Yesterday, Gov. David Ige announced that he will allow a modest decriminalization bill, HB 1383, to become law. The bill will make possession of three grams or less of marijuana punishable by a $130 fine. Under current law, possession of marijuana is a misdemeanor punishable by up to 30 days in jail and a fine of up to $1,000. The bill will take effect on January 11, 2020.
This bill will save some Hawaiians from traumatic arrests, possible jail time, and life-altering criminal records. However, it's an extremely timid step forward. Three grams is the smallest possession limit of any decriminalization or legalization state. Unfortunately, with such a low possession limit and steep fine, lives will continue to be needlessly derailed. And, decriminalization does nothing to control the illicit market.
A more sensible approach would be to legalize, tax, and regulate marijuana for adults 21 and older. Eleven states — including every state on the West Coast — have chosen this approach. Hawaii is lagging behind.
By legalizing taxing, and regulating marijuana for adults 21 and older, Hawaii would dramatically reduce marijuana arrests, displace the illicit market, and ensure consumers have a safe, tested product.
Contact your lawmakers today! With your help, Hawaii can take a more sensible approach to marijuana
We’re just over halfway through this year’s legislative session, and the fate of legalization remains uncertain. A clear majority of Rhode Islanders are ready to end the failed policy of prohibition, but lawmakers may not act unless they hear from their constituents. Help us move the issue forward and contact your state legislators.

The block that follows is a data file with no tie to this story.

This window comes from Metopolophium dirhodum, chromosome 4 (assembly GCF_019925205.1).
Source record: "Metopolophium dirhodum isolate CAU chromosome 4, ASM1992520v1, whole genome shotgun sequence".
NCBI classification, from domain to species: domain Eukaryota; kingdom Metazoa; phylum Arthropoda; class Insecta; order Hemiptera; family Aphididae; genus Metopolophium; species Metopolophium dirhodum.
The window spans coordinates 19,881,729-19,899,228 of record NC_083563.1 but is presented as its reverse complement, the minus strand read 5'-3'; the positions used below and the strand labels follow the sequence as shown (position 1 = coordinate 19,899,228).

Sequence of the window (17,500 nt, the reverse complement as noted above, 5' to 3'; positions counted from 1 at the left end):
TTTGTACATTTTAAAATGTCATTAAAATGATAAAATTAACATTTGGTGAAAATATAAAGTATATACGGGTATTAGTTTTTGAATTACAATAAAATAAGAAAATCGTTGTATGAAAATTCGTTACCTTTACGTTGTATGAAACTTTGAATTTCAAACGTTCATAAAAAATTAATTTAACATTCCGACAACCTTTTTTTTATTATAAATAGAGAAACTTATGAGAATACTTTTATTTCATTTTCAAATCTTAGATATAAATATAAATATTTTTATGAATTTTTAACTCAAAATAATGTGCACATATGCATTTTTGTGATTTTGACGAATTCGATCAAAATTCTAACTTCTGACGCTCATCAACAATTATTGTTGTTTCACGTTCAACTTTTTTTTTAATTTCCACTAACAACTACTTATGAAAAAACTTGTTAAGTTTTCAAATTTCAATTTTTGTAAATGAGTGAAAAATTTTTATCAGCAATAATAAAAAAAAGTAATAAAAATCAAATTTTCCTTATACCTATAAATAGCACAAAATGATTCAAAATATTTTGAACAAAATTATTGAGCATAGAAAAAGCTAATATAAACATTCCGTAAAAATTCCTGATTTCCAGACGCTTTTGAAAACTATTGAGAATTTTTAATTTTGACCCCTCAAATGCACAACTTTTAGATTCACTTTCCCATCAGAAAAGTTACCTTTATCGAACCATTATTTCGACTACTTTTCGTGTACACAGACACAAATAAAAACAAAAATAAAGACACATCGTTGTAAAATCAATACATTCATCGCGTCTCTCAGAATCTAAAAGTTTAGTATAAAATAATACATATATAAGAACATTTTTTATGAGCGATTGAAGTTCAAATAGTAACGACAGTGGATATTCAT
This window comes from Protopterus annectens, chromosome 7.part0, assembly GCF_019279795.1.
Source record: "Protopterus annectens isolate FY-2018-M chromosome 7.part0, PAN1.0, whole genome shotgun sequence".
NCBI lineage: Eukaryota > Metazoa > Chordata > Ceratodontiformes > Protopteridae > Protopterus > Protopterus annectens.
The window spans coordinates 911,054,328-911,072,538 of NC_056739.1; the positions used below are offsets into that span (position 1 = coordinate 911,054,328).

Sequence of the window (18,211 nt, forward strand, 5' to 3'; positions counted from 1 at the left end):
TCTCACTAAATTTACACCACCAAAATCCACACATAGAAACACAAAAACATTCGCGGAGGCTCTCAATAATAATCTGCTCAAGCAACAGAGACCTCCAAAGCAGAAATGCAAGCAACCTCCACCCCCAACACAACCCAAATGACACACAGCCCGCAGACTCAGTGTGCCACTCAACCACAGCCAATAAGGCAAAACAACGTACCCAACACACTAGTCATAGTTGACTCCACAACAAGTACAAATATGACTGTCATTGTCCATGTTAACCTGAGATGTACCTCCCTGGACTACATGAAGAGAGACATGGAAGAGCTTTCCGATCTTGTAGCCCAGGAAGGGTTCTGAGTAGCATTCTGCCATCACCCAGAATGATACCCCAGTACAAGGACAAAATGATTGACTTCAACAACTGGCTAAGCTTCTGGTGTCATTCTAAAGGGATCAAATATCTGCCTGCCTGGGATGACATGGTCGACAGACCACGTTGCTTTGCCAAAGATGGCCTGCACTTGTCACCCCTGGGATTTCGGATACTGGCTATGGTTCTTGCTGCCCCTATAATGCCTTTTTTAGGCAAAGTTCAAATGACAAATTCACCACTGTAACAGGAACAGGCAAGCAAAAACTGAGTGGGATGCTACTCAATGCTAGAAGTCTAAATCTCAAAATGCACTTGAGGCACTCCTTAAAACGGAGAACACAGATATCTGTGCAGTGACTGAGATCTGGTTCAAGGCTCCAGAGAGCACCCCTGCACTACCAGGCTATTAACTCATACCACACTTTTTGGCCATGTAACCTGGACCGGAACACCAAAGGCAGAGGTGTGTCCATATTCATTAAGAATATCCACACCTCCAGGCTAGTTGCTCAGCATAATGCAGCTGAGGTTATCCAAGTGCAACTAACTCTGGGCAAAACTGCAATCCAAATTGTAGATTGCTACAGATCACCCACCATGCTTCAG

Rhode Island will only dig itself into a deeper hole if the General Assembly fails to pass a legalization law this year. Multiple states around us are moving forward with marijuana policy reform legislation, and if Rhode Island becomes an island of prohibition, the state will lose out on an opportunity to gain a foothold in the fastest growing economic sector in the country.
Gov. Raimondo’s proposal to legalize and regulate marijuana could be improved in several ways, and as we advocate for passage of a legalization law this year, we must also urge the General Assembly to adopt amendments around medical marijuana patient access, competition and fairness within the market, and provisions to address the historical injustices of marijuana prohibition.
We need supporters of sensible marijuana policy to take action. Without a broad push for legalization, Rhode Island will continue spinning its wheels while Massachusetts, Connecticut, and other New England states move forward. We need progress this year, and you can help make it happen by sending a message to your state legislators right now.
Yesterday, Gov. Phil Murphy and leaders in the legislature decided not to hold a vote on their marijuana legalization bill. It was determined that they did not have enough votes to pass the bill, and they chose to table the bill until they do.